Fine performances of fine music stand the test of time on two levels: that of the music itself and that of the interpretations. Burkard Schliessmann proves a first-rate interpreter of a variety of Romantic piano music on a new three-CD release on the Divine Art label – and in so doing, affirms or reaffirms the quality of the works he plays. The performances are not new: all date to 1990, 1999 or 2000 and were released on CD before, except for those of Busoni’s Chaconne and Berg’s Piano Sonata, Op. 1, which are of the same vintage (1994) but have not previously been issued. The entire set of recordings has been remastered, but that is not an especially significant matter in recordings that were originally digital, although certainly everything here sounds fine – and has been remastered in such a way that any sound changes associated with the use of different Steinways are not apparent. What does matter is the quality of Schliessmann’s playing and the service of the music at which he puts it. On that basis, this is a very fine release/re-release indeed. It is dominated by Schumann, for whose works Schliessmann clearly has particular affinity. The Symphonic Études, Op. 13 have elegance and sweep in addition to attention to the fine detail inherent in the carefully crafted variations. And the Fantasie in C, Op. 17 scales emotional heights with unerring skill, giving full expression to the “Florestan” and “Eusebius” elements of Schumann’s personality. Similar expressiveness, combined with truly impressive power to evoke the piano’s near-orchestral capabilities, is present in Liszt’s Piano Sonata in B minor, which inhabits an emotional landscape different from Schumann’s but which, to Schliessmann, is cut from similar cloth in terms of the relationship between technique and the evocation of feelings. Schliessmann very effectively makes a similar argument regarding Scriabin, whose place on the cusp of Romanticism’s end is one thing that makes his music difficult to interpret successfully. Schliessmann deals with this by simply accepting Scriabin’s substantial debt to the Romantic era, whether or not he fits easily into it. Piano Sonata in F-sharp minor, Op. 23 has a distinctive mixing of Baroque underpinnings with virtuosic technique – a thoroughly Romantic combination. Two Études – Op. 2, No. 1 and Op. 8, No. 12 – are charming, almost pastoral. And Schliessmann gives plenty of evocative individuality to a considerable selection of Préludes, offering Op. 11, Nos. 1, 3, 9, 11, 13 and 14; Op. 16, Nos. 3 and 4; Op. 27, Nos. 1 and 2; Op. 37, Nos. 2 and 3; and Op. 51, Nos. 2 and 4. In truth, this rather scattershot mixture of material – with the Op. 11 works not even offered in the order in which they appear in the total set – is something of a disappointment, not because of the playing or interpretation but because there is a feeling of disorganization bordering on disorientation in the choice to present these specific pieces in this specific and rather arbitrary order. This becomes clear in the other Scriabin works here, the Deux Danses, Op. 73, and the entire Cinq Préludes, Op. 74. In both those instances, especially the latter, it is easy to hear each small piece’s independence and clear communication, while also picking up on the context in which Scriabin places it. This makes Schliessmann’s finely honed interpretations all the more impressive. His finely balanced and carefully considered handling of the remaining two works heard here are first-rate as well. These two pieces – one of which appears first on the first disc and the other of which is heard last on the third – are the least overtly Romantic pieces Schliessmann plays, yet both show their ties to that era quite clearly in these performances. Busoni’s Chaconne in D minor, after Bach’s Partita No. 2, BWV 1004, uses Bach as a jumping-off point for a work whose sound differs as much as possible from that of Baroque times – but, in that reinterpretation of an earlier era, reflects the way in which many Romantic composers rethought Bach and altered his works for their own purposes (as in, for example, Brahms’ Symphony No. 4). And Berg’s Piano Sonata, Op. 1, which retains the tonal clothing of the Romantic era, at the same time contains hints that music itself is changing in as-yet-undefined ways to something derived from Romanticism but quite different from it. The skill with which Schliessmann makes this point, without ever being untrue to the music as Berg created it, is just one pleasure among many in this three-hour-plus offering of top-notch interpretations of multifaceted works.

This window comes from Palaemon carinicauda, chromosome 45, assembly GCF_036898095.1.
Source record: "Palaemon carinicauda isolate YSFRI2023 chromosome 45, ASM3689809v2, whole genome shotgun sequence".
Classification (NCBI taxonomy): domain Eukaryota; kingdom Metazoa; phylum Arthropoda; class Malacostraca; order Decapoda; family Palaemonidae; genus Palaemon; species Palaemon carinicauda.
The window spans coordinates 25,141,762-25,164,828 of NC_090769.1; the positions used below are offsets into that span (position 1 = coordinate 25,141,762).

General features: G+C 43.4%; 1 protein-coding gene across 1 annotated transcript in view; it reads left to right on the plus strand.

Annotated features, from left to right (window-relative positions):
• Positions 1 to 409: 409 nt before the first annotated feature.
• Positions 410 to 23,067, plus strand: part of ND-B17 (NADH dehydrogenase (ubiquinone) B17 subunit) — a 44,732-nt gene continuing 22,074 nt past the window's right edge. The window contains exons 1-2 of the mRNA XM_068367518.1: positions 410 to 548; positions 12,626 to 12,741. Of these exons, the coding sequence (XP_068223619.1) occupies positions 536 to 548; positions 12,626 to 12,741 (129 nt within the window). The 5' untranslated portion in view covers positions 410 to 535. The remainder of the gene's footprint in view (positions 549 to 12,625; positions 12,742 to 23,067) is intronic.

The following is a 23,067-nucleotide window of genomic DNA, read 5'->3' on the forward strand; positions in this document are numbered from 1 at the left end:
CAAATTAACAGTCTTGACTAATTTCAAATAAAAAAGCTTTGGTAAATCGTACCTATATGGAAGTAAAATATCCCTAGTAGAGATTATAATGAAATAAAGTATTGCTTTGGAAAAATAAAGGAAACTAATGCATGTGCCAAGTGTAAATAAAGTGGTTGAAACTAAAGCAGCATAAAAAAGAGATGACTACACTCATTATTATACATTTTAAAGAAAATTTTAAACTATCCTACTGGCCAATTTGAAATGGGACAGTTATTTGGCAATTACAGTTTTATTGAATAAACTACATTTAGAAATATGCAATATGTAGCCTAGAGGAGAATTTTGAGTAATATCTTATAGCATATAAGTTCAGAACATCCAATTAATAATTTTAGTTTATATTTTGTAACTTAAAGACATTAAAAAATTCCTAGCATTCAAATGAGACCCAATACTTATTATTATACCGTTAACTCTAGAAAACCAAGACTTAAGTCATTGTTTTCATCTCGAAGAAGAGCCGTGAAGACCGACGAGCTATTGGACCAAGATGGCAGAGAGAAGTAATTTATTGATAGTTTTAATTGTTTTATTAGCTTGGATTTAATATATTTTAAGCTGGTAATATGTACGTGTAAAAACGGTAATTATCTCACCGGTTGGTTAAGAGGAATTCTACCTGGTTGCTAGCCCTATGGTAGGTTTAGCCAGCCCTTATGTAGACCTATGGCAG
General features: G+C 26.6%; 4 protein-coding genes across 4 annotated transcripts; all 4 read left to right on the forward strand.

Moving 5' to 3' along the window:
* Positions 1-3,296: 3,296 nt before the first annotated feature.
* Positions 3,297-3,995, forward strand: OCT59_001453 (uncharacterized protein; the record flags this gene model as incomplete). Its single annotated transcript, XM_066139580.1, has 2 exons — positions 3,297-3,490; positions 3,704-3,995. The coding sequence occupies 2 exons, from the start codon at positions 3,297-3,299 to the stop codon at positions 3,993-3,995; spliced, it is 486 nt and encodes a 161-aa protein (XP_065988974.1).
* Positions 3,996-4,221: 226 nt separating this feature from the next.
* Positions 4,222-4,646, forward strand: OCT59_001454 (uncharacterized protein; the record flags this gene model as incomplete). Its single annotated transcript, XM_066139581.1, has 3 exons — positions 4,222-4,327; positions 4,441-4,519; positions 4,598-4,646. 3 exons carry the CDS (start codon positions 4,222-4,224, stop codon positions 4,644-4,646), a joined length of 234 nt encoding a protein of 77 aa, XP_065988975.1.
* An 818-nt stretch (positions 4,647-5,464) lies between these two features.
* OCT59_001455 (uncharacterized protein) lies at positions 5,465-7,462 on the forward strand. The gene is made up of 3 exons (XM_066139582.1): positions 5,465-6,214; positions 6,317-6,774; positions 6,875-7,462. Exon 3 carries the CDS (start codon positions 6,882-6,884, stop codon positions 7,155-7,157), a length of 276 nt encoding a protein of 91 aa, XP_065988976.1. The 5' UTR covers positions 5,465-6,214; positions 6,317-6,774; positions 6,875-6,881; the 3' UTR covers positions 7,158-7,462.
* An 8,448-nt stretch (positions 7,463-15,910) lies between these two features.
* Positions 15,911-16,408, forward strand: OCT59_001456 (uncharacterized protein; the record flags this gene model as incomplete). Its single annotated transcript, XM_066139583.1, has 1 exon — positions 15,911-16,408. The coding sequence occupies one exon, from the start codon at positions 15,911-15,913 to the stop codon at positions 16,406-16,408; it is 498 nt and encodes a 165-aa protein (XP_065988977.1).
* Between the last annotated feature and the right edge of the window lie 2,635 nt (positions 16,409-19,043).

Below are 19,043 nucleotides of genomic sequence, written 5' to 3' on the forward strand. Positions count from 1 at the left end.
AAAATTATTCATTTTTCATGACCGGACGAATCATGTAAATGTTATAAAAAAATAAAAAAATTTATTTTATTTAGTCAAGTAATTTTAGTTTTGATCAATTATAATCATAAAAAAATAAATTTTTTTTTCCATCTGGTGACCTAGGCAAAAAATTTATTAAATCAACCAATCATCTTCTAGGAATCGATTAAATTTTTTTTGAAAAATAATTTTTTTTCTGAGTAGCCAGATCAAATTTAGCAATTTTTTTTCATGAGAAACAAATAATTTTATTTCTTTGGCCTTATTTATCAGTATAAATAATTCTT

Music that is every bit as Romantic as anything Schliessmann plays, but much more lighthearted – to the point of almost being frivolous – is delightfully performed by the Nürnberger Symphoniker conducted by Christian Simonis on a new CPO release. This is thoroughly Viennese music from a music-making family of which very few listeners will have heard. There is certainly nothing new about music as a “family business” – think of “old Bach” (Johann Sebastian) and sons Wilhelm Friedemann, Johann Christian, Carl Philipp Emmanuel, and Johann Christoph Friedrich. In 19th-century Vienna, of course, the dominant “family business” belonged to the Strausses (Johann Sr., Johann Jr., Josef and Eduard). But the Strausses had colleagues and rivals, such as the Komzáks (Karel I, II and III – father, son and grandson); and then there were the Fahrbachs. Two members of the family, Philipp Sr. (1815-1885) and Philipp Jr. (1843-1894) turn out, on the basis of this CD, to have just as much ability as their peers to create bright, tuneful, eminently danceable music, including some with distinctive elements that are much the same as those used by the Strausses in their better-known pieces. Of the 14 works here, 11 are by Philipp Jr., although Philipp Sr. was actually more prolific, writing about 700 works to his son’s 500. Either of those numbers is enormously impressive, in any case – and the uniformly high quality of the selections led by Simonis indicates that there must be many long-unheard gems among the Fahrbach creations, which are only now being rediscovered. Fahrbach Sr. and Jr. both held military-band positions, and both produced a considerable number of marches. The two on this disc – both by Phillip Jr. and both produced in connection with the 1893 Columbian Exposition – are suitably celebratory and well-structured; they are called Columbus and Wiener Weltausstellungs. More interesting and also by Philipp Jr. are the galop Storchschnäbel, in which the rustling and pecking of storks is well-imitated by the instruments, and the fast polka Zirkus, in which wide leaps indicate the excitement as a trained horse jumps over hurdles. Philipp Sr. here contributes a well-done fast polka called Talmi, the word referring to a form of imitation gold and metaphorically standing for something phony – the musicians repeatedly shout pfutsch (“botch”) during the piece. The waltzes on the disc are less engaging than the shorter works, although there are interesting elements to Philipp Sr.’s offering “im Ländler Style,” whose title is given in Austrian dialect: s’Schwarzblàtl aus’n Weanerwald. The Romantic era was a time of great upheavals on many levels, music certainly being one. The gulf between the hyper-serious music of Wagner, Liszt, Brahms and others and the far lighter productions of the Viennese light-music masters seems unbridgeable. But it is worth remembering that the composers themselves did not deem the gap as wide as critics and scholars considered it to be – Brahms famously wrote down a few notes of the Blue Danube Waltz for Strauss’s stepdaughter and then wrote, “unfortunately not by Johannes Brahms.” The Fahrbachs’ pleasant, unpretentious music is further evidence, if any were needed, that there is enjoyment aplenty to be had both in grand Romantic works and in smaller, semi-precious gems.